www.COMMWORLD-KC.com (816) 763-1100 Volume 5, Issue 8

In This Issue...

Wild cats are prowling all over telecommunications...
Beau Boy Kitty!

It's a jungle out there. We've spotted wild cats prowling over telecom. You must be on the look-out for hackers, scammers, and thieves. This newsletter is full of ideas for your protection, information and amusement.

I know the metaphor is a stretch, but isn't this a cute picture of Beau Boy Kitty!

Digital, VoIP, Hosted / Cloud-Based, Converged...

Comment bubbles.

Which telecom technology is best for your business?

When it comes to telecommunications today, you've probably heard these techie terms and many more. We know it can be very confusing.

Some tech companies make it sound like only one of these technologies is the ideal solution for every business. (Could it be that's the only solution they have to offer???)

We're not saying which technology would be right for your business, or maybe which combination would work best for you. We just don't know without asking questions and gathering information about your company. Without doing that "due diligence" it would be like the Doctor writing a prescription before knowing what symptoms you're experiencing. That could be considered malpractice.

Doesn't it make sense to get the whole story from a company that offers and supports all of these technologies instead of just one?

This summer Toshiba added the hosted / cloud-based VIPedge to their line up of products including the IPedge VoIP systems and Strata CIX Digital / Converged systems.

See the VIPedge Brochure here.

How to create secure passwords...

Padlock and cables.

We all know we need to change any password from the default. Plus, we're supposed to change passwords periodically and make sure they are good ones that hackers can't crack. But how do you come up with a good password?

First, some things you shouldn't do...

  • Don't use a single word, even if you spell it backwards
  • Don't use a birthday, anniversary, passport number, etc.
  • Don't use a person's name – especially your own
  • Don't use sequential numbers or letters, even if they're going backwards
  • Don't use repeated numbers or letters
  • Don't use adjacent numbers on the keyboard like UIOP

Things you can do to improve the safety of your passwords...

  • Set reminders for yourself to change passwords on a regular basis (maybe every 3 months)
  • Use a different password for every account
  • Make passwords at least eight characters in length
  • Use a variety of characters including numbers, letters, punctuation and symbols for greater complexity
  • Microsoft recommends using this formula: start with a sentence, remove the spaces, shorten or misspell words and add numbers that mean something to you.

Now that you know how to create good passwords, the next problem is how to keep them straight. How will I ever remember so many passwords? Are password management softwares safe to use? Should I use an on-line password checker to see how good it is? Too many passwords and too many questions...but that's another article for another day.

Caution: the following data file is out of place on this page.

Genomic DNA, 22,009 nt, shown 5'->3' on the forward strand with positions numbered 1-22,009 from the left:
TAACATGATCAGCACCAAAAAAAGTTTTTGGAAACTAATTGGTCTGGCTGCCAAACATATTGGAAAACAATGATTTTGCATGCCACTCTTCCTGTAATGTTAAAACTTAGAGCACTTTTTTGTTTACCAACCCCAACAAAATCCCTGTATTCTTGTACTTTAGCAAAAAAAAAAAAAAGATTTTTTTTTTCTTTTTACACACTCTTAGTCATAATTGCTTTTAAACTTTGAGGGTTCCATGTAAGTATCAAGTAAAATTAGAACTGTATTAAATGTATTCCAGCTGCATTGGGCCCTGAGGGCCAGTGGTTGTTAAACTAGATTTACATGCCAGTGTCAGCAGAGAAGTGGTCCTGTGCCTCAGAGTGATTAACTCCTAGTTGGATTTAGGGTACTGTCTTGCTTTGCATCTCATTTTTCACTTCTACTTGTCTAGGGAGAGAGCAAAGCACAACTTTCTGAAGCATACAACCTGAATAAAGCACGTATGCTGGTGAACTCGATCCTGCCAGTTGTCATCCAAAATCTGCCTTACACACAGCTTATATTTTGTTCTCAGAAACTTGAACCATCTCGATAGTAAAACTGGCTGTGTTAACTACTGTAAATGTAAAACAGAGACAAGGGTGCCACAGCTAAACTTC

Sources: http://www.microsoft.com/security/online-privacy/passwords-create.aspx, http://www.washingtonpost.com/blogs/on-small-business/post/an-online-password-guide-for-small-business-owners/2012/07/10/gJQAVevbbW_blog.html

Can you answer this riddle?

Security camera.

What do you own that contains precious metals valued up to $9,500 per ounce, thieves can easily steal it in 2 minutes or less, and theft of these valuable devices happens in Overland Park, Independence, throughout the Kansas City area and across the nation?

Give up? It's the catalytic converter on your car, truck or van and the vehicles in your company's fleet. Thieves are stealing them even in broad daylight and we thought you should know how to protect against it.

One COMMWORLD customer located on a well-traveled section of Ward Parkway (obviously in a nice part of town) had catalytic converters stolen off of 3 vehicles in their parking lot in broad daylight. Before we beefed up our Video Surveillance system, the converters on a COMMWORLD van and a car were stolen in our parking lot.

It can happen anywhere - at shopping malls, commercial building parking lots or your driveway at home. It's a simple process that only requires a couple of minutes or less. It they're careful, the thieves won't do additional damage to the vehicle, but that isn't always the case. You'll know it has happened when you start your vehicle and instead of hearing its normal sound, you'll hear a sound closer to the roar of a Harley.

Here are 7 Ways Video Surveillance can help your business...

Typically the thieves sell the stolen catalytic converters to scrap yards for prices ranging from $45 to $150. But the real money comes from the extraction of the platinum, palladium, rhodium or gold contained in the converters. Platinum, which is more valuable than gold, sells for about $2,000 an ounce and rhodium sells for roughly $9,500 an ounce.

What can you do to protect yourself and your company? Here are 10 steps to consider...